Over 2.5 million bees were killed on Aug. 28 in South Carolina after Dorchester County sprayed a pesticide called Naled to combat Zika Virus.

Just one day after South Carolina sprayed, Denton followed suit—spraying two dozen homes in a neighborhood. Although no mosquitoes have tested positive for Zika in Denton, one resident contracted the disease. If Denton continues spraying, the city may accidentally kill its bees.

Candi Pardue, a beekeeper based in Ponder, Texas, is concerned about what they spraying could do to local bees.

“I have about 2.4 million workers on my payroll,” Pardue said. “I’m at about the same level as the beekeeper in South Carolina, so that story hit home with me.”

A local high school student who lives and keeps his bees in the neighborhood that the city sprayed almost took a devastating hit to his hives.

“I have a high school student I agreed to mentor, and he lives on the same block the spraying was done,” Pardue said. “When he became aware of it, they had already sprayed. He had bees at his house and he had to move them to safety.”

She explained that even if the spraying isn’t done directly over the hive, the bees are still affected.

“When you do spraying, it’s your foragers that take the hit,” Pardue said. “During a daytime spray they will be out and about. You just have to picture the foragers flying, getting sprayed and bringing it back. They are probably gonna die. If a bee dies in a hive, the bees fly the dead bodies out of the hive and then other bees have contact. Who’s to say what the residual effects are?”

Spraying for Zika virus is different than spraying for other mosquito related diseases. Several years ago Denton sprayed for West Nile Virus but gave residents enough notice that beekeepers were able to cover their bees and keep them safe. They also sprayed at night, when bees are not active.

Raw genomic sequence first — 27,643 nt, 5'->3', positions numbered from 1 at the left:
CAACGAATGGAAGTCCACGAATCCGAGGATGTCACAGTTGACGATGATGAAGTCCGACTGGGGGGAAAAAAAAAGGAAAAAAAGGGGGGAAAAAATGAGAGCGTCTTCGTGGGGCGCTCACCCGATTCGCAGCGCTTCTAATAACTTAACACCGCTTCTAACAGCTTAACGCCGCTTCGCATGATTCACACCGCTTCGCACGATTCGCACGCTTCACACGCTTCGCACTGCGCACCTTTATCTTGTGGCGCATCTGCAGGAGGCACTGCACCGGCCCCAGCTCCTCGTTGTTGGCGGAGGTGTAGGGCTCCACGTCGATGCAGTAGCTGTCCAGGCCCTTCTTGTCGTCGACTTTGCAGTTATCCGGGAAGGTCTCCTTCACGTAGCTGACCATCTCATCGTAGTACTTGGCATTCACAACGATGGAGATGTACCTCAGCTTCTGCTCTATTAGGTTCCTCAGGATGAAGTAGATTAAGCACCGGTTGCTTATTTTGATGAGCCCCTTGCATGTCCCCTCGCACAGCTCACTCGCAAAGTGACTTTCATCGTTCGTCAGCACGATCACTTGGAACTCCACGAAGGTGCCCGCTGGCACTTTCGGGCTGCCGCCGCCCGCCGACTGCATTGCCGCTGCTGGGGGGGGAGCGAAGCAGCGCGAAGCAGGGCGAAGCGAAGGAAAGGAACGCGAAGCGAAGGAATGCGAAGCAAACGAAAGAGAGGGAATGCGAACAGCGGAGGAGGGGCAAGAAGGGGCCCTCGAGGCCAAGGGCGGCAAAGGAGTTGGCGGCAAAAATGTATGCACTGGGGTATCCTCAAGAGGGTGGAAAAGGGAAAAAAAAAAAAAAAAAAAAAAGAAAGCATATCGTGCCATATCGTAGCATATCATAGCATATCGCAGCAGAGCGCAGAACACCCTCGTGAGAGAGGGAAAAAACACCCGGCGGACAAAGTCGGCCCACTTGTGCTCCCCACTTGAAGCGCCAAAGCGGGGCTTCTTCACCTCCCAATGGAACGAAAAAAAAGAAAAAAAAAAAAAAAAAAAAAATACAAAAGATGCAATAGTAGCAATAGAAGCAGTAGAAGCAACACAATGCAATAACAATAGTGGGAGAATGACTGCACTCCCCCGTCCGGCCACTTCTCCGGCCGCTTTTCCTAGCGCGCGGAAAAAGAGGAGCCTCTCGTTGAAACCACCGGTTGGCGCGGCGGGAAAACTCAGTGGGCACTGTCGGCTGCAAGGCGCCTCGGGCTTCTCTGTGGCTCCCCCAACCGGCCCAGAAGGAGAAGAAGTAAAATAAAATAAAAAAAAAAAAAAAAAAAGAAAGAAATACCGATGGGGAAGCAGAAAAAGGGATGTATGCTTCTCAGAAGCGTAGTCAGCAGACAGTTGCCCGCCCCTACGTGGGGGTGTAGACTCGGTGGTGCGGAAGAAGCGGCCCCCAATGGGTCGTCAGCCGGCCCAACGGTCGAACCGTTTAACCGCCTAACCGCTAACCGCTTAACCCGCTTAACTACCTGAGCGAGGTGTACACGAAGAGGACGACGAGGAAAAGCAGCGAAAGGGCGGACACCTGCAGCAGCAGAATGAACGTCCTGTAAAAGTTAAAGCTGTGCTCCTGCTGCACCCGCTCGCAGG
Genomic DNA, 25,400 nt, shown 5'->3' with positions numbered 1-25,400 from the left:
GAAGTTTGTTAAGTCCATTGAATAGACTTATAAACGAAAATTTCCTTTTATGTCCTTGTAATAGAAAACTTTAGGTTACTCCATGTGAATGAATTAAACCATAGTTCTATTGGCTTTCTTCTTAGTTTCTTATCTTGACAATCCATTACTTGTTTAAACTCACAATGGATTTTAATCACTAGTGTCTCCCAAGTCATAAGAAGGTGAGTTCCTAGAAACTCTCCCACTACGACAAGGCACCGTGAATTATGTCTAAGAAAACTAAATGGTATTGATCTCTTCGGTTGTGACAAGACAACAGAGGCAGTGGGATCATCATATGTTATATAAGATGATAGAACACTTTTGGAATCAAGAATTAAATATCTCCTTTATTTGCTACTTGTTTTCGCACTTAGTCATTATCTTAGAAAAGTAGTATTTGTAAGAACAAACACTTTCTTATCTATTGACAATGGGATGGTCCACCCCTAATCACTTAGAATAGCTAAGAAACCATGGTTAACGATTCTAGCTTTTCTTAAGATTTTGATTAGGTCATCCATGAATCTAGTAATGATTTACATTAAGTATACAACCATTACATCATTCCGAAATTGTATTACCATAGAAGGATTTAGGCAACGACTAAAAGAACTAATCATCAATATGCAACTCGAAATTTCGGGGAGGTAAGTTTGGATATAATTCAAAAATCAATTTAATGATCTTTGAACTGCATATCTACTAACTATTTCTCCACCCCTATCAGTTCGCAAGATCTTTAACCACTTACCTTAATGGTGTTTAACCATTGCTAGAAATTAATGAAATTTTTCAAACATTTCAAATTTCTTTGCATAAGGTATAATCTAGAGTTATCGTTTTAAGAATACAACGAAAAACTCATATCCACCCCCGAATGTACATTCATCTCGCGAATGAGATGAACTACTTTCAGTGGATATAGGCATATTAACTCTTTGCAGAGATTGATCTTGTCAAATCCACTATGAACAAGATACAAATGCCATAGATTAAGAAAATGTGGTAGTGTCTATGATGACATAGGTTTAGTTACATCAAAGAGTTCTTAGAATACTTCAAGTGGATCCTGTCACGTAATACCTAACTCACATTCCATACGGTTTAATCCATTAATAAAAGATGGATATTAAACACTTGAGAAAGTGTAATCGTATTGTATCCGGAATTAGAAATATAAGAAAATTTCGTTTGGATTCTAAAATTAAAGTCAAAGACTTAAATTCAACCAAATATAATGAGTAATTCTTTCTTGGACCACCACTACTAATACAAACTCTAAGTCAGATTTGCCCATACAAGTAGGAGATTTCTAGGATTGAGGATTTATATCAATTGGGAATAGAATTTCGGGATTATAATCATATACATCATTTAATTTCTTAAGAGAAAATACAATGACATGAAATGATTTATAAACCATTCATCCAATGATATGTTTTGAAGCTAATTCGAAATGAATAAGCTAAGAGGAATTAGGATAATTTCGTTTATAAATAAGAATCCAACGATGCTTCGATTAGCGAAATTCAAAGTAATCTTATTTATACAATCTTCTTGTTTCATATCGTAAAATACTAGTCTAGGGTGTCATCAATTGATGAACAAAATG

“Denton aerial sprayed for West Nile 2012, but we had notice so we were able to protect our bees,” Pardue said. “The Zika is different, they sprayed in the middle of the day.”

The chemical used in the Zika spray is also clearly stated by the EPA as “harmful to honeybees”.

“All beekeepers need to be worried about it [spraying for Zika], especially if you’re in a more urban environment,” Pardue said. “We don’t know the full residual effectswe don’t have those answers yet, but is it a concern? Yes.”

Currently there is not a safe alternative to Naled, but the safety of our bees is important to consider. Killing the bees is not just about honey. As the main source of pollination for our planet, bees are essential to producing food and feeding our population. Without them we have no food.

About The Author

Savannah Hubbard is a sophomore photojournalism major and editor for WaveLenth Weekly. Her favorites include Chinese shar-peis, chai tea lattes, and parentheses (in that order). She is a big fan of happy crying and cheesy Christmas movies.

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